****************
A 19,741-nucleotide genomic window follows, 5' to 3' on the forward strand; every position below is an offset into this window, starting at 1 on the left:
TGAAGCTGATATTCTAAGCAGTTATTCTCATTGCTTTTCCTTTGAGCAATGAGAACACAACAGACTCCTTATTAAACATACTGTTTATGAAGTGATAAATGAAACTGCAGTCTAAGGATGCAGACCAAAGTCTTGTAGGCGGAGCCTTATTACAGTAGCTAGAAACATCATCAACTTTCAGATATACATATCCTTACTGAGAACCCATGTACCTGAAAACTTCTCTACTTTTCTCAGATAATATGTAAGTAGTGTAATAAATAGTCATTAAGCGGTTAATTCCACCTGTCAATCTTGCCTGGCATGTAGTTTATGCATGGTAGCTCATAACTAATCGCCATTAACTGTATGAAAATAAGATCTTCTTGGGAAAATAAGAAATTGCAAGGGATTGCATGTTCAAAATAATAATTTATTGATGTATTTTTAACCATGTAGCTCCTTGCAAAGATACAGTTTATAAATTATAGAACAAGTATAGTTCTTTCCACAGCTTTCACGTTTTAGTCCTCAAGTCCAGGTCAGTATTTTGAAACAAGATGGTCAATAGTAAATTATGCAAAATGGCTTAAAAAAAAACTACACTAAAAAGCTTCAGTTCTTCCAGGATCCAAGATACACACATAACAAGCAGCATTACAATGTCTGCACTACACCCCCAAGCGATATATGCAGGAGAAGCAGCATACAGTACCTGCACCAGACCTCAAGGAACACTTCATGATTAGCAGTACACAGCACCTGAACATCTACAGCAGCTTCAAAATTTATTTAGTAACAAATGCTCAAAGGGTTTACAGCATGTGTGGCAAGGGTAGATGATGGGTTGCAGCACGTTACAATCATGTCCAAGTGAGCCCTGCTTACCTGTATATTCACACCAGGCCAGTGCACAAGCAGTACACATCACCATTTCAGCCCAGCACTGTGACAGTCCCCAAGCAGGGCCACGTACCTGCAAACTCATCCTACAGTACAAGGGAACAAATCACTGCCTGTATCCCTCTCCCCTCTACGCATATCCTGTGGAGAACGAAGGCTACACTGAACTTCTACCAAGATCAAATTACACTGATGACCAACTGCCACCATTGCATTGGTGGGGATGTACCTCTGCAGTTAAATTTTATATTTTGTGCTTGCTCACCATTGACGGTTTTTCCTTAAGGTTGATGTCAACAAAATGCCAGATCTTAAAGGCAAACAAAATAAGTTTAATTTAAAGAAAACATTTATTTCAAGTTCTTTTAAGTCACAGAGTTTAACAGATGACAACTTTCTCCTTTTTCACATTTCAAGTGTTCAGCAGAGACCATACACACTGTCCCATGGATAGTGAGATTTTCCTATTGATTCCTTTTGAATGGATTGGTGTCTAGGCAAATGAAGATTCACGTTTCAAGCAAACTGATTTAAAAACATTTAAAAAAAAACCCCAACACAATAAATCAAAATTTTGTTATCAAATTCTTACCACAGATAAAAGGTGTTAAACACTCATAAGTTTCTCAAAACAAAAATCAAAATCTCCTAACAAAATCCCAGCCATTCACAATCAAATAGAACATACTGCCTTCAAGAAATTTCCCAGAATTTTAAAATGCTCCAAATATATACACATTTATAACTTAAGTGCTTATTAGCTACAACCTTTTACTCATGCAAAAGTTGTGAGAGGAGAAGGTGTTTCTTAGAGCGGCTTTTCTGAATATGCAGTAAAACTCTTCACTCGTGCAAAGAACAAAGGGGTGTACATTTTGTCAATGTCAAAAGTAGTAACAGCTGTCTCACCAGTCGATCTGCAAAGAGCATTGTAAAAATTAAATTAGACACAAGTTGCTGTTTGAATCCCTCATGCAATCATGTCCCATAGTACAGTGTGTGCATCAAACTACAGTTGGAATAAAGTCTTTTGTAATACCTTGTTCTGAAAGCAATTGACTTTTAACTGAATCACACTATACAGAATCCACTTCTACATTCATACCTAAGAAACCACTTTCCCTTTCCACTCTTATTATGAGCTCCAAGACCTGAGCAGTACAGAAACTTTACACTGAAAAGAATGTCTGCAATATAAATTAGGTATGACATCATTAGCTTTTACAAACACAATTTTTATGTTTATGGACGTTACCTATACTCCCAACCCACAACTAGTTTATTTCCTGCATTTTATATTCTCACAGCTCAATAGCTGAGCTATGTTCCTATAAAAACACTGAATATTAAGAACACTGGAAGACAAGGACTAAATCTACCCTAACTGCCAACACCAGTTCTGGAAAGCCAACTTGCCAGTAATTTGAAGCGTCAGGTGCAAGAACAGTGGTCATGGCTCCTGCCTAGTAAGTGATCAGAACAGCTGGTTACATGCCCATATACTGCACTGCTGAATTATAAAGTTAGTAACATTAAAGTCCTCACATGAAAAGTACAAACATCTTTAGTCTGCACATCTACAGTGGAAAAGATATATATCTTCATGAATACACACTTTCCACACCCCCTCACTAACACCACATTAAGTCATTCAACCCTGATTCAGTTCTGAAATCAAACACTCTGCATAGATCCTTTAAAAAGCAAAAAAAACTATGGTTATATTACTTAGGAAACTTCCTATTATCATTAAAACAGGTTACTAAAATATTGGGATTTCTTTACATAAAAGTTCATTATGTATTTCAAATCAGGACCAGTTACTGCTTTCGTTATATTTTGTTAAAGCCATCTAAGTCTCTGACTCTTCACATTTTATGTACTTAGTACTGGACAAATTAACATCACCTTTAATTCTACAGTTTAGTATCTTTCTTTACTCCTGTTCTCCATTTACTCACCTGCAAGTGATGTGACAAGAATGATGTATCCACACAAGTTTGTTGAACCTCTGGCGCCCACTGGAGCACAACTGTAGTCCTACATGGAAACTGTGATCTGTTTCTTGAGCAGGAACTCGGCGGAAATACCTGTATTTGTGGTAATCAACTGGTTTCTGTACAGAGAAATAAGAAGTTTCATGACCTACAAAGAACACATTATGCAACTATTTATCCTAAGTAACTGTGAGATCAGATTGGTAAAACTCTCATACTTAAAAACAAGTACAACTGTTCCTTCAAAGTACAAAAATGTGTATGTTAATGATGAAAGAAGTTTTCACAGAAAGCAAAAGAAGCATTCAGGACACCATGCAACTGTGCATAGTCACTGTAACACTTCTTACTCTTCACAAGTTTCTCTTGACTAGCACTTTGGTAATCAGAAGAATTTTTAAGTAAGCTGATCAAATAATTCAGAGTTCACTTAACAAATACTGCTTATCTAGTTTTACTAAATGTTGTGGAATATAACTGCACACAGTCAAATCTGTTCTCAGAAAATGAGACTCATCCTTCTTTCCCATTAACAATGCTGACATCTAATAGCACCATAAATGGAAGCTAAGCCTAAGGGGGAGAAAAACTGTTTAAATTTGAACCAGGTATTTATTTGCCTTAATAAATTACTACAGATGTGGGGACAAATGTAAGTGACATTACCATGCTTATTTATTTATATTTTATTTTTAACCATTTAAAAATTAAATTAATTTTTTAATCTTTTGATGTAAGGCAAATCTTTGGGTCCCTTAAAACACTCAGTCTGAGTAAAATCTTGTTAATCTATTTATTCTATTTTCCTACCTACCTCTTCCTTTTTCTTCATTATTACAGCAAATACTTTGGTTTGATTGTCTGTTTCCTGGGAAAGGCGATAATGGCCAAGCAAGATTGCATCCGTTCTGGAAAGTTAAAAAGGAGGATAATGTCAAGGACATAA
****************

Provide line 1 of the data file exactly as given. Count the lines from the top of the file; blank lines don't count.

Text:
A 19,741-nucleotide genomic window follows, 5' to 3' on the forward strand; every position below is an offset into this window, starting at 1 on the left: